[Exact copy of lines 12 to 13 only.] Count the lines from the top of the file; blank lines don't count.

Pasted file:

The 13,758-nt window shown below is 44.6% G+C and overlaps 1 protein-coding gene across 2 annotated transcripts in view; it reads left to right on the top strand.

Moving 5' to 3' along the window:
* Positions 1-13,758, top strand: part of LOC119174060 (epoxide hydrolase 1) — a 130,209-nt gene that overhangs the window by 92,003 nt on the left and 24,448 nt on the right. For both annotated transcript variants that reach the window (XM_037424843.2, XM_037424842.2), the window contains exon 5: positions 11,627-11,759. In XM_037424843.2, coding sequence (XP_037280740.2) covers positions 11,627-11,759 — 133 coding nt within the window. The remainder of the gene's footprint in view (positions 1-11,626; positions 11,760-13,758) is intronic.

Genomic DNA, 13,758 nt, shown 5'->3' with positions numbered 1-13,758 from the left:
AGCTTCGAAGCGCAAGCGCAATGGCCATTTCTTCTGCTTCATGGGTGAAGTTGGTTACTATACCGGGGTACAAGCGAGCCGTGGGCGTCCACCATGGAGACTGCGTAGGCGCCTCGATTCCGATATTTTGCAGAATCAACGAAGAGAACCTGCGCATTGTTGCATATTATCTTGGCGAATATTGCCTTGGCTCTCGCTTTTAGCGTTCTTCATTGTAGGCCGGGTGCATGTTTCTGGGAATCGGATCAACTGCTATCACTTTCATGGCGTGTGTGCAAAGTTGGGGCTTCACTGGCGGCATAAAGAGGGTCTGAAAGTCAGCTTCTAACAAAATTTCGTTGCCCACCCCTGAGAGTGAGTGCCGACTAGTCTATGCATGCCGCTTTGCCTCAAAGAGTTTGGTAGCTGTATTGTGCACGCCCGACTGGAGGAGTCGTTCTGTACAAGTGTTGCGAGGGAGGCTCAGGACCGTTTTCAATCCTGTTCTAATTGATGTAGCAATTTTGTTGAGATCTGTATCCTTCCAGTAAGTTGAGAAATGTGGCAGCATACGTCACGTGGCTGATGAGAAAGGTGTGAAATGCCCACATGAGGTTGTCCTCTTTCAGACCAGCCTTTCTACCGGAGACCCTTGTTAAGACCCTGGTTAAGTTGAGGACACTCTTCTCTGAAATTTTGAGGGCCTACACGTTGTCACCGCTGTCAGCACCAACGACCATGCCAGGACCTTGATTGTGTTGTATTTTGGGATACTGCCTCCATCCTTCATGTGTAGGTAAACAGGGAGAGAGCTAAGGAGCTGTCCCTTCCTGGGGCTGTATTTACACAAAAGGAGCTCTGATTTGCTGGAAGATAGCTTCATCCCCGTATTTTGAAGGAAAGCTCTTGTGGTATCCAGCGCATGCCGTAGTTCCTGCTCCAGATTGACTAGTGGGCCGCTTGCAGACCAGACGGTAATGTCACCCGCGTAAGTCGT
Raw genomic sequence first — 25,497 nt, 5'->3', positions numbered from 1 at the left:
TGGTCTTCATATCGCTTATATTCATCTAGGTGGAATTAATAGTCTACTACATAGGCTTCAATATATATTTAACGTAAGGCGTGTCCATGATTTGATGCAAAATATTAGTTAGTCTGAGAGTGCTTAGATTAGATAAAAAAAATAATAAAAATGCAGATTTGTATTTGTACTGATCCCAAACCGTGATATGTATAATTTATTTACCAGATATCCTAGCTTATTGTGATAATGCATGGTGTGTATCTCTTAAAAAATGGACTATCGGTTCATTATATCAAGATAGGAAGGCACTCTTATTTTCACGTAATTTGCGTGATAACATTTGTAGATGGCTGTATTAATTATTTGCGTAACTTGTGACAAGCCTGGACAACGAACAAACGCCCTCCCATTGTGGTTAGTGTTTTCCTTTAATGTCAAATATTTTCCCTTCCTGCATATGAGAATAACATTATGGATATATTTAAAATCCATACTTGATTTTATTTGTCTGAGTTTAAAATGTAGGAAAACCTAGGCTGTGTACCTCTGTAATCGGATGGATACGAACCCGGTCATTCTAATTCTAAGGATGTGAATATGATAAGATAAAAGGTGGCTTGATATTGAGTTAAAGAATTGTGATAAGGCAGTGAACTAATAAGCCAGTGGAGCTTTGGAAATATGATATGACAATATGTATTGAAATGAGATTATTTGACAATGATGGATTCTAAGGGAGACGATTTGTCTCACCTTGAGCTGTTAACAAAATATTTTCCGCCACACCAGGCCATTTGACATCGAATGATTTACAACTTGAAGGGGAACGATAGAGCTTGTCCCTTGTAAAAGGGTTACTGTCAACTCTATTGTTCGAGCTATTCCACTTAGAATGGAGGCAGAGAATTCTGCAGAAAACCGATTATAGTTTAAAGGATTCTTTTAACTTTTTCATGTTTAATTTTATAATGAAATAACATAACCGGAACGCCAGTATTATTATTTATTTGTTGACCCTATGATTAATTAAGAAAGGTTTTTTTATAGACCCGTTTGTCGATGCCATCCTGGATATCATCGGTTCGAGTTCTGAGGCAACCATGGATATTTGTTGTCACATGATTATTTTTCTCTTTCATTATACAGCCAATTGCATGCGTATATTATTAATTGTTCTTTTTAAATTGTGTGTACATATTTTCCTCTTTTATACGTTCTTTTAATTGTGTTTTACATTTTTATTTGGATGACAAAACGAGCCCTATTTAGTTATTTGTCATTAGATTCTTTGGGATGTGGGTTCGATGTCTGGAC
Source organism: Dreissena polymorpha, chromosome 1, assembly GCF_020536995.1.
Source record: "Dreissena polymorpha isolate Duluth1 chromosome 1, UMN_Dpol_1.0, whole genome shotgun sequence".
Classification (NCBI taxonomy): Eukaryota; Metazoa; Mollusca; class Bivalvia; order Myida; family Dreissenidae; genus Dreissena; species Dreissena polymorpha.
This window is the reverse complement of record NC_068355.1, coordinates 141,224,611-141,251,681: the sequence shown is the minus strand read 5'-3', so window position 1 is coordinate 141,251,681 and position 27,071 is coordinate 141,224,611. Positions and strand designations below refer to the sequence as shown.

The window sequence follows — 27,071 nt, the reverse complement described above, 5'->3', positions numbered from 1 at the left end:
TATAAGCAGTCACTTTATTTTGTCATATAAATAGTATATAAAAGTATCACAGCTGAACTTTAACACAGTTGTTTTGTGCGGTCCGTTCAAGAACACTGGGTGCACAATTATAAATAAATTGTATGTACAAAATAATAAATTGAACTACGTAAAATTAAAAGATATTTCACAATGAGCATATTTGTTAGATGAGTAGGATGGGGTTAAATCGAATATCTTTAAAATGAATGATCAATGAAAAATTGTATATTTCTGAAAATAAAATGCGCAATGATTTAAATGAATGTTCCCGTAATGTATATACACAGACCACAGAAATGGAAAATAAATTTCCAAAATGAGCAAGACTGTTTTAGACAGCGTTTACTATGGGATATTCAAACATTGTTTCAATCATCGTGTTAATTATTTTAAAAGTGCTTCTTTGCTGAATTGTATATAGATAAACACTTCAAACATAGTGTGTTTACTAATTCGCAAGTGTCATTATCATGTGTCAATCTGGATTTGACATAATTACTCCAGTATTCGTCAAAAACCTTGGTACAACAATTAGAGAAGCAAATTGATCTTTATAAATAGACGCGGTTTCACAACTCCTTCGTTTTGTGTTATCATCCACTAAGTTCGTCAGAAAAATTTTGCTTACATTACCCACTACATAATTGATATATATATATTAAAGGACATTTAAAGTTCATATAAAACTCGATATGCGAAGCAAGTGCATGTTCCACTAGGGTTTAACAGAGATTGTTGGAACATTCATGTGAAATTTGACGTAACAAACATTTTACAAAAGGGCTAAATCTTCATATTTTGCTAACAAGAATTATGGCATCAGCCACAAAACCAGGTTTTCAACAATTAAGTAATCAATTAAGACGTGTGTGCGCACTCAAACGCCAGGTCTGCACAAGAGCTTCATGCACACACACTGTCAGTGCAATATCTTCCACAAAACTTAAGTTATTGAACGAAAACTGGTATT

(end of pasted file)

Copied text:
The window sequence follows — 27,071 nt, the reverse complement described above, 5'->3', positions numbered from 1 at the left end:
TATAAGCAGTCACTTTATTTTGTCATATAAATAGTATATAAAAGTATCACAGCTGAACTTTAACACAGTTGTTTTGTGCGGTCCGTTCAAGAACACTGGGTGCACAATTATAAATAAATTGTATGTACAAAATAATAAATTGAACTACGTAAAATTAAAAGATATTTCACAATGAGCATATTTGTTAGATGAGTAGGATGGGGTTAAATCGAATATCTTTAAAATGAATGATCAATGAAAAATTGTATATTTCTGAAAATAAAATGCGCAATGATTTAAATGAATGTTCCCGTAATGTATATACACAGACCACAGAAATGGAAAATAAATTTCCAAAATGAGCAAGACTGTTTTAGACAGCGTTTACTATGGGATATTCAAACATTGTTTCAATCATCGTGTTAATTATTTTAAAAGTGCTTCTTTGCTGAATTGTATATAGATAAACACTTCAAACATAGTGTGTTTACTAATTCGCAAGTGTCATTATCATGTGTCAATCTGGATTTGACATAATTACTCCAGTATTCGTCAAAAACCTTGGTACAACAATTAGAGAAGCAAATTGATCTTTATAAATAGACGCGGTTTCACAACTCCTTCGTTTTGTGTTATCATCCACTAAGTTCGTCAGAAAAATTTTGCTTACATTACCCACTACATAATTGATATATATATATTAAAGGACATTTAAAGTTCATATAAAACTCGATATGCGAAGCAAGTGCATGTTCCACTAGGGTTTAACAGAGATTGTTGGAACATTCATGTGAAATTTGACGTAACAAACATTTTACAAAAGGGCTAAATCTTCATATTTTGCTAACAAGAATTATGGCATCAGCCACAAAACCAGGTTTTCAACAATTAAGTAATCAATTAAGACGTGTGTGCGCACTCAAACGCCAGGTCTGCACAAGAGCTTCATGCACACACACTGTCAGTGCAATATCTTCCACAAAACTTAAGTTATTGAACGAAAACTGGTATT